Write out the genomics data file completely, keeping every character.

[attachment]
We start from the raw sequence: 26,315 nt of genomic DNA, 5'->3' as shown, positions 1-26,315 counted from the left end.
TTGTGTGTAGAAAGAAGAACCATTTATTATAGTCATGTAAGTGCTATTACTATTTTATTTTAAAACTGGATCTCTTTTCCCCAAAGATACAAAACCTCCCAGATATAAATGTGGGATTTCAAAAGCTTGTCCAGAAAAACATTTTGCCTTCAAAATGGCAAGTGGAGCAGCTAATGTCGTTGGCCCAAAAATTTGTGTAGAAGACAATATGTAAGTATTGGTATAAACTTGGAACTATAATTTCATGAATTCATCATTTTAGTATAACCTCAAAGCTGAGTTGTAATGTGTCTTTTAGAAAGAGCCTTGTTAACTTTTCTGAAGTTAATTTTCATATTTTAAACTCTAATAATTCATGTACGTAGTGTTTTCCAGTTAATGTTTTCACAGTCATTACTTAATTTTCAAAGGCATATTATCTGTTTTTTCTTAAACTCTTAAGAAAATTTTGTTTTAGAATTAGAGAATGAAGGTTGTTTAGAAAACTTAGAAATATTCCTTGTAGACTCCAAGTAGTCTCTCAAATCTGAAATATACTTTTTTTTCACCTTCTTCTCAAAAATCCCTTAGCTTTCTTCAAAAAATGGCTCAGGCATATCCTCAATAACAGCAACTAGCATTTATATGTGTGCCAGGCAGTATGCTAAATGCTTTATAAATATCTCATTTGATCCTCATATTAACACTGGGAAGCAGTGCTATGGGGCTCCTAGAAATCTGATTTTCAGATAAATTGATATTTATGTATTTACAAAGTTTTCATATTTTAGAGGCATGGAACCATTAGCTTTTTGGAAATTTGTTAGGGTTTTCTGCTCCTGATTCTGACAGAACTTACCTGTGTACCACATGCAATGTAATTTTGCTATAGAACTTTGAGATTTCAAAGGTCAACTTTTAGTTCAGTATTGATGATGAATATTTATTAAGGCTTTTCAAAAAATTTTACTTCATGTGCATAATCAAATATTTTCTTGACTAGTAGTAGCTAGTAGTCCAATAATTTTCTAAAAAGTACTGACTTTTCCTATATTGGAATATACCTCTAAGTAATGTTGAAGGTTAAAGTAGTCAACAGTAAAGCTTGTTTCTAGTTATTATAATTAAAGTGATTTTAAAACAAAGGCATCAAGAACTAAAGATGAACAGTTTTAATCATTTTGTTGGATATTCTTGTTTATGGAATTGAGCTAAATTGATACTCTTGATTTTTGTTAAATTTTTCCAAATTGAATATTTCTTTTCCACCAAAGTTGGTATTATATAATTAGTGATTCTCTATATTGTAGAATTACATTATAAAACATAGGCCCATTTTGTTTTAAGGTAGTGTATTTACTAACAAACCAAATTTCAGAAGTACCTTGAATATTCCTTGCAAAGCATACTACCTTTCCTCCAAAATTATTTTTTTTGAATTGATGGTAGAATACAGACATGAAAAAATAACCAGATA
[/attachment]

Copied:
We start from the raw sequence: 26,315 nt of genomic DNA, 5'->3' as shown, positions 1-26,315 counted from the left end.
TTGTGTGTAGAAAGAAGAACCATTTATTATAGTCATGTAAGTGCTATTACTATTTTATTTTAAAACTGGATCTCTTTTCCCCAAAGATACAAAACCTCCCAGATATAAATGTGGGATTTCAAAAGCTTGTCCAGAAAAACATTTTGCCTTCAAAATGGCAAGTGGAGCAGCTAATGTCGTTGGCCCAAAAATTTGTGTAGAAGACAATATGTAAGTATTGGTATAAACTTGGAACTATAATTTCATGAATTCATCATTTTAGTATAACCTCAAAGCTGAGTTGTAATGTGTCTTTTAGAAAGAGCCTTGTTAACTTTTCTGAAGTTAATTTTCATATTTTAAACTCTAATAATTCATGTACGTAGTGTTTTCCAGTTAATGTTTTCACAGTCATTACTTAATTTTCAAAGGCATATTATCTGTTTTTTCTTAAACTCTTAAGAAAATTTTGTTTTAGAATTAGAGAATGAAGGTTGTTTAGAAAACTTAGAAATATTCCTTGTAGACTCCAAGTAGTCTCTCAAATCTGAAATATACTTTTTTTTCACCTTCTTCTCAAAAATCCCTTAGCTTTCTTCAAAAAATGGCTCAGGCATATCCTCAATAACAGCAACTAGCATTTATATGTGTGCCAGGCAGTATGCTAAATGCTTTATAAATATCTCATTTGATCCTCATATTAACACTGGGAAGCAGTGCTATGGGGCTCCTAGAAATCTGATTTTCAGATAAATTGATATTTATGTATTTACAAAGTTTTCATATTTTAGAGGCATGGAACCATTAGCTTTTTGGAAATTTGTTAGGGTTTTCTGCTCCTGATTCTGACAGAACTTACCTGTGTACCACATGCAATGTAATTTTGCTATAGAACTTTGAGATTTCAAAGGTCAACTTTTAGTTCAGTATTGATGATGAATATTTATTAAGGCTTTTCAAAAAATTTTACTTCATGTGCATAATCAAATATTTTCTTGACTAGTAGTAGCTAGTAGTCCAATAATTTTCTAAAAAGTACTGACTTTTCCTATATTGGAATATACCTCTAAGTAATGTTGAAGGTTAAAGTAGTCAACAGTAAAGCTTGTTTCTAGTTATTATAATTAAAGTGATTTTAAAACAAAGGCATCAAGAACTAAAGATGAACAGTTTTAATCATTTTGTTGGATATTCTTGTTTATGGAATTGAGCTAAATTGATACTCTTGATTTTTGTTAAATTTTTCCAAATTGAATATTTCTTTTCCACCAAAGTTGGTATTATATAATTAGTGATTCTCTATATTGTAGAATTACATTATAAAACATAGGCCCATTTTGTTTTAAGGTAGTGTATTTACTAACAAACCAAATTTCAGAAGTACCTTGAATATTCCTTGCAAAGCATACTACCTTTCCTCCAAAATTATTTTTTTTGAATTGATGGTAGAATACAGACATGAAAAAATAACCAGATA